Saturday, November 7, 2009

Fancy Pigeons

To a non-birder the word pigeon generally conjures up images of a multi-colored bird pecking for crumbs in major urban centers: St. Paul's Cathedral in London comes to mind, or the downtown areas of New York.  To a birder those pigeons are Columba livia, aka Rock Doves (or, to really up-to-date birders following the supplements to the AOU checklist Rock Pigeons as of 2003).  But there are many other birds in the Columbidae family; in English they sometimes are called doves, at other times pigeons.

Two of my favourites are Mourning Dove and White-winged Dove (see picture above).  Like the Rock Pigeons, these two are pretty common sights in urban Tucson.  In some ways, I think they're pretty similar: as evidenced by my photo, they choose the same perches, in posture they are both fairly upright and they both have tails that extend far below the wing tips.  Of course, there is the obvious size difference, very obligingly projected by these two birds as they perched next to one another, as well as the clear white wing patches which provide a nice white edge when the White-winged Dove has its wings folded.  But sometimes, you don't get two birds together nor do you get a profile view.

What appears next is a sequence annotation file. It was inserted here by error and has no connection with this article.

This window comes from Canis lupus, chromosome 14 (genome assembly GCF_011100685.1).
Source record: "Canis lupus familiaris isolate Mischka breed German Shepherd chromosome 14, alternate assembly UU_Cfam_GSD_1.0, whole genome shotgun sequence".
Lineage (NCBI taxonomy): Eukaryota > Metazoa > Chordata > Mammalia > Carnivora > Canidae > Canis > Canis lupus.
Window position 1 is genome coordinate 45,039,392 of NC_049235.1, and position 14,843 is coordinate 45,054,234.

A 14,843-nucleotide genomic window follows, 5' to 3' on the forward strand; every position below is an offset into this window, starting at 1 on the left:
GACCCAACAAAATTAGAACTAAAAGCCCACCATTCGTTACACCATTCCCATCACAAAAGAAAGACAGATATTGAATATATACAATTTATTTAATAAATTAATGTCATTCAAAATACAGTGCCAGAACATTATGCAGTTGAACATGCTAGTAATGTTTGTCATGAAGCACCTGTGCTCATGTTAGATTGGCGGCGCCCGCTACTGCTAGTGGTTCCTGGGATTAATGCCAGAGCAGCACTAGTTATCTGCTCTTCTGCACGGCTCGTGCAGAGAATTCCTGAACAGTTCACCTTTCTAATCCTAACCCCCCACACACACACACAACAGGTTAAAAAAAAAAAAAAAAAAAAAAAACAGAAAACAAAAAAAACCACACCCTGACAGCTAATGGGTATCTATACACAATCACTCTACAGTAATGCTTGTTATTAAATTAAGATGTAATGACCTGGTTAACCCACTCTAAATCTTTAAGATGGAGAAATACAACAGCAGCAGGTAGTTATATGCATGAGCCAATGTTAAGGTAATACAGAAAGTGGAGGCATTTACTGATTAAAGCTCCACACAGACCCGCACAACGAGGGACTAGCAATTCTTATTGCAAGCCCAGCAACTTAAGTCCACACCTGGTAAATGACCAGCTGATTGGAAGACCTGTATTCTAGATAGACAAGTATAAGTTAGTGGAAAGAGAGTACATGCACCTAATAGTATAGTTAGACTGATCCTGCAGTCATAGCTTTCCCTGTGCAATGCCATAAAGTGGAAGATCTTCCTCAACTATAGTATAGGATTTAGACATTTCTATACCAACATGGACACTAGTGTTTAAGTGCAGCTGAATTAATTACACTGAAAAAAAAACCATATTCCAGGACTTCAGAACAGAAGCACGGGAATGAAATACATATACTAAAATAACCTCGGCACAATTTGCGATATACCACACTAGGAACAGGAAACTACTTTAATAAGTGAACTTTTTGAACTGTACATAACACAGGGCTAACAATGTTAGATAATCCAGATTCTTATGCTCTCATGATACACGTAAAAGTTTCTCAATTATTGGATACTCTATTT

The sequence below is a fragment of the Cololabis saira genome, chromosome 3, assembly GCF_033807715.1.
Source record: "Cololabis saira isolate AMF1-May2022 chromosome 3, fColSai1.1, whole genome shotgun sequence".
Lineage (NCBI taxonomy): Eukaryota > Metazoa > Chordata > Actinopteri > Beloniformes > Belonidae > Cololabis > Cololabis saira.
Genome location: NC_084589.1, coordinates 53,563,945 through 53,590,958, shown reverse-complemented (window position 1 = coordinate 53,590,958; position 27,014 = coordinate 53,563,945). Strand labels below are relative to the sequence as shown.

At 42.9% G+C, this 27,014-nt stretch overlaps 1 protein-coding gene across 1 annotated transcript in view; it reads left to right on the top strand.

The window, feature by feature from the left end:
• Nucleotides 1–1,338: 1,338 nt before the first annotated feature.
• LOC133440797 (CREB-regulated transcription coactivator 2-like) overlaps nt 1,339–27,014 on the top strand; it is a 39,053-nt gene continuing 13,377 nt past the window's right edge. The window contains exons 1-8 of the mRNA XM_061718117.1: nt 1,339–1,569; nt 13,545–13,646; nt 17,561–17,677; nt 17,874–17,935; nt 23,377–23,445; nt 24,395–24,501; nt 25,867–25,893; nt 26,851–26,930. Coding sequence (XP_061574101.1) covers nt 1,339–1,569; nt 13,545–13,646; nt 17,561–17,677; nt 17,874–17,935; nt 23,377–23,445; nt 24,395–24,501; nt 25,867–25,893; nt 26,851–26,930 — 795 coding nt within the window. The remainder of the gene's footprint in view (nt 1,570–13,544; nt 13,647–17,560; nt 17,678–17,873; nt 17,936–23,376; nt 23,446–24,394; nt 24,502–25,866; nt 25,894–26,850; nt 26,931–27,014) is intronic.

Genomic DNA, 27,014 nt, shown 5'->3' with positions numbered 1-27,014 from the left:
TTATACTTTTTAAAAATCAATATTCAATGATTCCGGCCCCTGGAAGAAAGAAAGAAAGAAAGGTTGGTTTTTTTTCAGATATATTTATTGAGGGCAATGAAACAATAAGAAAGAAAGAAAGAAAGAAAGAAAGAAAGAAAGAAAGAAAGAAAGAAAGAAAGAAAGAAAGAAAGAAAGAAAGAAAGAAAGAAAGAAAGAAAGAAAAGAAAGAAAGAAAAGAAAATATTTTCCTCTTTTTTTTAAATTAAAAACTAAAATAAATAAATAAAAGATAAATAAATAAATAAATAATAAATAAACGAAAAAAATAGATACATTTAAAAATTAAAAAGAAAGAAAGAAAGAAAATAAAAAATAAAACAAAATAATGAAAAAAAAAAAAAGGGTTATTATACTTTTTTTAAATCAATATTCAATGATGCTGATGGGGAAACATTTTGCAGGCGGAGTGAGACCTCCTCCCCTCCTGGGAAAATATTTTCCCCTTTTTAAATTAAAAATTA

If you're lucky enough to hear the bird you'll easily be able to distinguish the Mourning Dove's slower, really melancholic song from the White-winged's owl-like call.  But what works for me every time is looking more closely at the tail: while both birds have long tails, the Mourning Dove's tail is sharply pointed, a characteristic you can see from any angle.  In contrast, the White-winged Dove's tail is really quite blocky.  If you glimpse the tail from underneath you'll of course also see the dark tail band.  Either bird is really quite beautiful--as are Rock Pigeons--and deserves some appreciation.  All three of these birds are shot in the States, but I prefer to shoot them with the camera.

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